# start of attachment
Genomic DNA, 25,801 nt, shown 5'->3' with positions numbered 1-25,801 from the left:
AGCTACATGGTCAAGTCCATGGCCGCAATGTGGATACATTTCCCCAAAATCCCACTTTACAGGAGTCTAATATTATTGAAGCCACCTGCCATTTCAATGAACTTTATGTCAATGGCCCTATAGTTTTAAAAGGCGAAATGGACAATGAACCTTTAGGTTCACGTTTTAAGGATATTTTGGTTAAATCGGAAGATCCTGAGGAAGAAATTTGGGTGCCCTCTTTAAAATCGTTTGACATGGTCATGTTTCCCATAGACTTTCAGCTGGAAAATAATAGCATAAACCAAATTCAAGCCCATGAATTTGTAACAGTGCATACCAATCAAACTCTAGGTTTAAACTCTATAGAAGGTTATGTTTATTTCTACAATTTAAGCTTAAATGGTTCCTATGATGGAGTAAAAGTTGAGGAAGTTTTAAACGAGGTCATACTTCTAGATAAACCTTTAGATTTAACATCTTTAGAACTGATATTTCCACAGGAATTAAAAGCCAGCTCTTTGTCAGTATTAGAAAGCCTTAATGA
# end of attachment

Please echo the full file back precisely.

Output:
Genomic DNA, 25,801 nt, shown 5'->3' with positions numbered 1-25,801 from the left:
AGCTACATGGTCAAGTCCATGGCCGCAATGTGGATACATTTCCCCAAAATCCCACTTTACAGGAGTCTAATATTATTGAAGCCACCTGCCATTTCAATGAACTTTATGTCAATGGCCCTATAGTTTTAAAAGGCGAAATGGACAATGAACCTTTAGGTTCACGTTTTAAGGATATTTTGGTTAAATCGGAAGATCCTGAGGAAGAAATTTGGGTGCCCTCTTTAAAATCGTTTGACATGGTCATGTTTCCCATAGACTTTCAGCTGGAAAATAATAGCATAAACCAAATTCAAGCCCATGAATTTGTAACAGTGCATACCAATCAAACTCTAGGTTTAAACTCTATAGAAGGTTATGTTTATTTCTACAATTTAAGCTTAAATGGTTCCTATGATGGAGTAAAAGTTGAGGAAGTTTTAAACGAGGTCATACTTCTAGATAAACCTTTAGATTTAACATCTTTAGAACTGATATTTCCACAGGAATTAAAAGCCAGCTCTTTGTCAGTATTAGAAAGCCTTAATGA